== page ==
The hassles over cash have prompted many Venezuelans to pay their tabs with credit cards. The owner of a local cafe, who declined to give his name, said that 90 percent of his business’s earnings were paid electronically.

Electronic payment is increasingly common in the country, said Henkel Garcia, director of the Venezuelan economic think tank Econométrica. “The use of online payments is likely to have soared.”

But it is expensive for small businesses to buy and set up credit-card machines.

President Nicolás Maduro, who came to power in 2013 and has continued the socialist policies of his predecessor, Hugo Chávez, blames the country’s woes on an “economic war” waged by his opponents in the business community and in the United States. But, in a sign his government recognizes the problems with cash, authorities are planning to issue larger-denomination bills in January, according to local press reports.

The notes are reportedly set to start at 500 bolivars and reach 20,000 bolivars, or just over $10.

“They’re necessary for the economy, for the banks and for the people,” said Jose Grasso Vecchio, an economic consultant and former executive technical director of the Venezuelan Bank Association. “The move is a positive one.”

 

 

https://www.washingtonpost.com/news/worldviews/wp/2016/11/27/venezuelas-currency-is-so-devalued-it-no-longer-fits-in-ordinary-wallets/

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Anyone here invested--or thinking of investing--in this currency?

 

If so--let's discuss......

 

Why do you think it's a good investment?

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Not until that socialist dictator is kicked out of office before I would even touch their money.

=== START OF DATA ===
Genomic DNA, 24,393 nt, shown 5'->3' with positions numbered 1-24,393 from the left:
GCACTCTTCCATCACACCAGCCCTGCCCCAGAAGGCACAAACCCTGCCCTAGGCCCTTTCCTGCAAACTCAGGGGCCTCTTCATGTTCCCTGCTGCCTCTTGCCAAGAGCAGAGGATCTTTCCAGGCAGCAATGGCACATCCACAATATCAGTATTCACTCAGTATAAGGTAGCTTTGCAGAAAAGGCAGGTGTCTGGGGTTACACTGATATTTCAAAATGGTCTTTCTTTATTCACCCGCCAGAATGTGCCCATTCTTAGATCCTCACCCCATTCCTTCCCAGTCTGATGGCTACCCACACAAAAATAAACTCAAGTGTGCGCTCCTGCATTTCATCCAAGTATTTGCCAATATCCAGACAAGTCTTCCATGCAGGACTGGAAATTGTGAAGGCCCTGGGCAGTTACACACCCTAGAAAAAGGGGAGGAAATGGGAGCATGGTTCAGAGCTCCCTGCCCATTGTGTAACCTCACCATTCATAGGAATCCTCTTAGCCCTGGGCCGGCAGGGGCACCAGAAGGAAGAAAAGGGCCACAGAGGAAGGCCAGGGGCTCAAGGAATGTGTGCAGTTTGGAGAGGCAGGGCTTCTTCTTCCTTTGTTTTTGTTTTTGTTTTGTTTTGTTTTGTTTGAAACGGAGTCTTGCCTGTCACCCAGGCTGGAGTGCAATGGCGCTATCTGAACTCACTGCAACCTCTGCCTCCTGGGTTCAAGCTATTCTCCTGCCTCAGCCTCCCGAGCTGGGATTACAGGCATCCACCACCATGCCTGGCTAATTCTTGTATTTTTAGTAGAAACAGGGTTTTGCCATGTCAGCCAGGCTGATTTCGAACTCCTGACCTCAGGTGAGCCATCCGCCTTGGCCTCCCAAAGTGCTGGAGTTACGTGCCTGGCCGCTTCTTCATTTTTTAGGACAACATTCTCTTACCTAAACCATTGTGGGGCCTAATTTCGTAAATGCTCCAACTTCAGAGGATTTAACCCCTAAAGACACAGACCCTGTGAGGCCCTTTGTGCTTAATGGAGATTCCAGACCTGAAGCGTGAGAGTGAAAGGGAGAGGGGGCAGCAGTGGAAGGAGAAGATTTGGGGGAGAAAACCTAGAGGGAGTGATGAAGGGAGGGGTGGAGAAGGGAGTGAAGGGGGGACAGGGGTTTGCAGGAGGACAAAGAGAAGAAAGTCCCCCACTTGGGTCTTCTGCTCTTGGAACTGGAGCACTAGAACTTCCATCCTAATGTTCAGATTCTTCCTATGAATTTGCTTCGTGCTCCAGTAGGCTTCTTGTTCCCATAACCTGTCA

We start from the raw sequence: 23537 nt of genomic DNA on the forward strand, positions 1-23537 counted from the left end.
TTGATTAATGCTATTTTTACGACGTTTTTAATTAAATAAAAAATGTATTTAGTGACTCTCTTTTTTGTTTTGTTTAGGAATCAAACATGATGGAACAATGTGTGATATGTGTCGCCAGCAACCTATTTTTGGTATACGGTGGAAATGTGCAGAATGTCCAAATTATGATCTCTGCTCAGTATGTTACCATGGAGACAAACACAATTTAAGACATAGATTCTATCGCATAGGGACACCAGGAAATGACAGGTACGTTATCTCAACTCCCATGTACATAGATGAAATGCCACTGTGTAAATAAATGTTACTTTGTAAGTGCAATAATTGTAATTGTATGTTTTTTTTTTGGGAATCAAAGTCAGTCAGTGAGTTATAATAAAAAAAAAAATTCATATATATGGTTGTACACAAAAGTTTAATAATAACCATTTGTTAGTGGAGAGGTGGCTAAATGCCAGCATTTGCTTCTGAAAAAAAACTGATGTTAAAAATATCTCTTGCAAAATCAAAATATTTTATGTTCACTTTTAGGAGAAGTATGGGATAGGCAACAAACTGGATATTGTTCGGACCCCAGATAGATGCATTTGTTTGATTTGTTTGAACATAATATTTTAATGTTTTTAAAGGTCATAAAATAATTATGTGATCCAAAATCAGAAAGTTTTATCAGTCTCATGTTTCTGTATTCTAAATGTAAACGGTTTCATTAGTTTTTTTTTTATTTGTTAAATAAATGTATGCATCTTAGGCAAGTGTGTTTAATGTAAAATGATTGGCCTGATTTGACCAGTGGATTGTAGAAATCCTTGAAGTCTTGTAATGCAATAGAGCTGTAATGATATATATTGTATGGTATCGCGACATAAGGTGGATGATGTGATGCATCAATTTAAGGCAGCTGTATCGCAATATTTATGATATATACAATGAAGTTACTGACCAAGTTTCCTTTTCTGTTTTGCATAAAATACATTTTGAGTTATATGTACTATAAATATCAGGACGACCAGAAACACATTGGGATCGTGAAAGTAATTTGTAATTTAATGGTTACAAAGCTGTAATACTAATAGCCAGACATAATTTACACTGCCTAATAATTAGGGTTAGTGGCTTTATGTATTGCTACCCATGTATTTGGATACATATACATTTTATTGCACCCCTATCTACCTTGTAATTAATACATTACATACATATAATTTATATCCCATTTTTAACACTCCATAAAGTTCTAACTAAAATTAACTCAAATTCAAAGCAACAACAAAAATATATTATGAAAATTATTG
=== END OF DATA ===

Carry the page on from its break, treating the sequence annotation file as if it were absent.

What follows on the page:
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Anyone think this might be a good investment though it may take longer than Iraq to recover? 

 

The Meltdown in Venezuela's Currency Is Deepening

 The black-market rate for the bolivar plunges beyond 8,700 per dollar for first time
By 
Srinivasan Sivabalan
 July 21, 2017 at 3:49:20 PM EDT
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The meltdown in Venezuela’s currency is deepening as a crippling dollar shortage and a threat of oil sanctions take their toll on the economy. The black-market rate for the bolivar traded weaker than 8,700 per dollar for the first time, according to dolartoday.com on Friday, compared with the official rate of around 10 and a more widely used alternative rate of 2,757. That’s creating an illusion for foreigners observing the country’s stock market, which appears to be valued at $2.57 trillion -- bigger than Germany’s, France’s, India’s or Canada’s -- but is worth only $3 billion based on the black-market rate.

 

 

 

 

 

 

https://www.bloomberg.com/news/articles/2017-07-21/the-meltdown-in-venezuela-s-currency-is-deepening

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04 August 2017 - 03H20

Venezuela's currency crumbles at dizzying speed

 
0fec0c8010f5c85358190bb26e4825f6f0377438 © AFP/File / by Alexander MARTINEZ | In one year, Venezuela's currency, the bolivar, has lost 94 percent of its value

 

CARACAS (AFP) -